In what comes as major news, the Union Law Minister, Ravi Shankar Prasad, Wednesday dropped a major hint on the issue of the Uniform Civil Code, and whether the Modi government would be introducing legislation for the same in the country’s parliament any time soon.

The Union Law Minister was replying to an unstarred question from Lok Sabha MP Dushyant Singh, who sought to know whether the government has any plans to introduce a bill on the Uniform Civil Code this year.

“Article 44 of the Constitution of India states that the state shall endeavour to secure for the citizens a Uniform Civil Code throughout the territory,” Prasad said in a written response to the unstarred question. “The government is committed to honour this Constitutional mandate.

However, this requires wide-scale consultations.” Additionally, in response to another question, the Law Minister also clarified that the Government did not intend to nullify the minority status of certain religions within the Indian Union under an umbrella Uniform Civil Code. This shows that the government is actively deliberating upon UCC, which is why the Law Minister could clearly state in his answer that no religious communities would lose their minority status under the civil code.

The issue of a Uniform Civil Code has been an ideological promise which the Bhartiya Janata Party (BJP) has made to the country’s electorate time and again. In the BJP’s 2019 manifesto as well, the party committed itself to bring in UCC.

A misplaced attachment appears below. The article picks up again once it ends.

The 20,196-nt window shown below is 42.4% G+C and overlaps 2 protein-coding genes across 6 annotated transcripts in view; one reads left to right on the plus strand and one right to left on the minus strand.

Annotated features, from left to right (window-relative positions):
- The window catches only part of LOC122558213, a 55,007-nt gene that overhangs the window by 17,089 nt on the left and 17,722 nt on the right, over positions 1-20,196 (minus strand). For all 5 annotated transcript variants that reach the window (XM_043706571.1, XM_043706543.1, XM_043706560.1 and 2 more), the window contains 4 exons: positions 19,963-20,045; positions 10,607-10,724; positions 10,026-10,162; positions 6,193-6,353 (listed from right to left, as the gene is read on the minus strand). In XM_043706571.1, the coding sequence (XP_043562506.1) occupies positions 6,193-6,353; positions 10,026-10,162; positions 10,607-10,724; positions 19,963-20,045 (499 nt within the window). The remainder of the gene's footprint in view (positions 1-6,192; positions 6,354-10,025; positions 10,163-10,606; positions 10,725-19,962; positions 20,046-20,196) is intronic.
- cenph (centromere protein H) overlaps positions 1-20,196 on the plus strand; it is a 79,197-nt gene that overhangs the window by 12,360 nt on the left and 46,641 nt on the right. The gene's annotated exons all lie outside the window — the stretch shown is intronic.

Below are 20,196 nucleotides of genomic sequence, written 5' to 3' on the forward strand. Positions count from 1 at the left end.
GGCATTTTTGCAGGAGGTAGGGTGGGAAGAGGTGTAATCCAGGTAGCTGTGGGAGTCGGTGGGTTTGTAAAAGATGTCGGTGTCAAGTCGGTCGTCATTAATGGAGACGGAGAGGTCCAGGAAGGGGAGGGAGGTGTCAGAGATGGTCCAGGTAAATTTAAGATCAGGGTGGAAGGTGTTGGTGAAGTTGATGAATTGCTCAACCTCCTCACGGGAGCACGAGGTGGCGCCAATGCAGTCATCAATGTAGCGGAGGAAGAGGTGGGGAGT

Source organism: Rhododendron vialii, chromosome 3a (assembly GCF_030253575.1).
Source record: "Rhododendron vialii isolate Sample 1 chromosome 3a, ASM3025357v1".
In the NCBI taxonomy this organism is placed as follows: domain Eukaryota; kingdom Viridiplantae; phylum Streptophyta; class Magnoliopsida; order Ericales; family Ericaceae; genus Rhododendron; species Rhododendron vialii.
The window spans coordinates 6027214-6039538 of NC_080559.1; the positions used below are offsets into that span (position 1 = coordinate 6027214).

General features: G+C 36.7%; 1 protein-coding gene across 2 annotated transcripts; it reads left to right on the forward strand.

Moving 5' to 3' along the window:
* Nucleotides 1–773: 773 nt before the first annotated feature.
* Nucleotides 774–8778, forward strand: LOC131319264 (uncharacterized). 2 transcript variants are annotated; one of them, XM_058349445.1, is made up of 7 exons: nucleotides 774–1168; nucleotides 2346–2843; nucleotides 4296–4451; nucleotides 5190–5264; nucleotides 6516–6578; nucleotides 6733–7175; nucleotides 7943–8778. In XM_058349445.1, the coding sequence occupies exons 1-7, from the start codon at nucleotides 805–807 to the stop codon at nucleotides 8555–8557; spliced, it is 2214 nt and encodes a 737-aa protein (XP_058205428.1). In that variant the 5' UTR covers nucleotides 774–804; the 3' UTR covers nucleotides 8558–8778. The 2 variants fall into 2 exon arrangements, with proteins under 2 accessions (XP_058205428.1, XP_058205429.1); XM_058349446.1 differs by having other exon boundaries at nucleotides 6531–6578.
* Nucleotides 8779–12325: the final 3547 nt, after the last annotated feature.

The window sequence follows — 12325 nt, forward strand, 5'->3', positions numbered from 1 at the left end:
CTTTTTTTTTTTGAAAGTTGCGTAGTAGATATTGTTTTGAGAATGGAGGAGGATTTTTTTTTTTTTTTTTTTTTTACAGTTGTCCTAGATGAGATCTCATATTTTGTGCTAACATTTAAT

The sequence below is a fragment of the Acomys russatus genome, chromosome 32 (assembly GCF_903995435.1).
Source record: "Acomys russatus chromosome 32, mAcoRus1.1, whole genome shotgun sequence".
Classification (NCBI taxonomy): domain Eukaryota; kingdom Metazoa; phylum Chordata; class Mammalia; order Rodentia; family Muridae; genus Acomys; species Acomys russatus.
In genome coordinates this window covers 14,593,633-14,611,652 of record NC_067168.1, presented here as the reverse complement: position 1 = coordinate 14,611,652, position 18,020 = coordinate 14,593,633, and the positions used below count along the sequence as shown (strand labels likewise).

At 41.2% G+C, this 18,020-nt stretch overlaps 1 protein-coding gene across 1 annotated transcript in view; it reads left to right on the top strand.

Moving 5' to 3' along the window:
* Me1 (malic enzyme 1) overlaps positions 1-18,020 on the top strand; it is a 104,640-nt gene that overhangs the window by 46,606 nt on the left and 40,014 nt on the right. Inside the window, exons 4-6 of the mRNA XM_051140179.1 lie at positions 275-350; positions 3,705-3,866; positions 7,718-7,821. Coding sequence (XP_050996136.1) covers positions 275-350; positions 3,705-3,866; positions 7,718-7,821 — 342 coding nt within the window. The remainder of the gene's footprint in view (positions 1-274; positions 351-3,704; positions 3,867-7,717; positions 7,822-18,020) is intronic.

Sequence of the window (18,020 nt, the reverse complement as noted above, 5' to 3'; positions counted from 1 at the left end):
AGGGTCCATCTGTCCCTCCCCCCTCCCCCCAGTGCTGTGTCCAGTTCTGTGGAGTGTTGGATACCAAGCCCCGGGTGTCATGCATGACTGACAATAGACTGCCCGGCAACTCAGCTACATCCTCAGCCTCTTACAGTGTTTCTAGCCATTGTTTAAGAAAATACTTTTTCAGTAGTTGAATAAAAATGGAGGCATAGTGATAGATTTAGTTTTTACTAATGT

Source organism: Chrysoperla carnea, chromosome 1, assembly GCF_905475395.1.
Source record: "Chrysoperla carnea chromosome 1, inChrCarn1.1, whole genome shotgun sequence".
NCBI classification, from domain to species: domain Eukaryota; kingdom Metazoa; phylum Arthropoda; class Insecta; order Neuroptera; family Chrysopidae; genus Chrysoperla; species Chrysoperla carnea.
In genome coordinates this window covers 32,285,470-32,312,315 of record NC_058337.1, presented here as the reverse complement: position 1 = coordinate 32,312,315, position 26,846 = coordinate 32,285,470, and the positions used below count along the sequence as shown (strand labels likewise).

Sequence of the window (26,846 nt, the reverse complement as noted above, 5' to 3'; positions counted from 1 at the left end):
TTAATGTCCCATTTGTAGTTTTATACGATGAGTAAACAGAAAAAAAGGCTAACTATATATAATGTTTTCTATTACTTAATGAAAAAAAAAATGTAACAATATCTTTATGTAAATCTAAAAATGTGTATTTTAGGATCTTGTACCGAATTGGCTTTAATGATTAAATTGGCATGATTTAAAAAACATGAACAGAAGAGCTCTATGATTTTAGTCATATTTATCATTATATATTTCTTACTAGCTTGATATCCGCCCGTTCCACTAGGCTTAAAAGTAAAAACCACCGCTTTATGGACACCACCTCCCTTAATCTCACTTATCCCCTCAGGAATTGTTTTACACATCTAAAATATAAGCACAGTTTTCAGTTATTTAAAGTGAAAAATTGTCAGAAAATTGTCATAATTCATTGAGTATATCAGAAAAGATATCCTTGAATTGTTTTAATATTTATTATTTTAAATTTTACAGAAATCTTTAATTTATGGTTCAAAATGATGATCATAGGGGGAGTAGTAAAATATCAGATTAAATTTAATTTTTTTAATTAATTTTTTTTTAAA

Last year, the Supreme Court of India had remarked, “there has been no attempt to frame a Uniform Civil Code applicable to all citizens of the country despite exhortations of this court in the case of Mohd Ahmed Khan vs Shah Bano and Sarla Mudgal and Others vs Union of India and Others”. The top court has time and again nudged various governments to bring in the UCC, as it is a vociferous supporter of the same.

Despite the Supreme Court recognising the need for a Uniform Civil Code in some of its historic and landmark rulings, subsequent governments have turned a blind eye towards this Constitutional goal. It must be borne in mind that though the UCC is a Directive Principle of State Policy, which are not justiciable before the Courts of the country, are “nevertheless fundamental in the governance of the country and it shall be the duty of the State to apply these principles in making laws.”

What this basically means is that while the Directive Principles are not justiciable in Courts, these principles remain fundamental to the governance of the country and this is why the Uniform Civil Code is important. These are also positive obligations cast upon the State, which is made duty-bound to apply these principles in lawmaking.

Contrary to popular opinion, the Directive Principles are not a dead letter. While the Constitution does not give the option of getting these Principles enforced through the Courts, it was believed that a failure to implement these principles like the Uniform Civil Code would trigger a backlash during elections, which would serve as a sanction for the enforcement of these Principles. Thus, Directive Principles of State Policy are not mere guidelines for the State but real constitutional goals which the State must at all times, strike to achieve.

The Modi government, frankly, is the only one that has the political will and mandate to roll out legislation to the same effect. With Ravi Shankar Prasad reiterating the government’s commitment to its promise on the Uniform Civil Code, Indians can, rest assured be confident that the code is all set to be rolled out soon.

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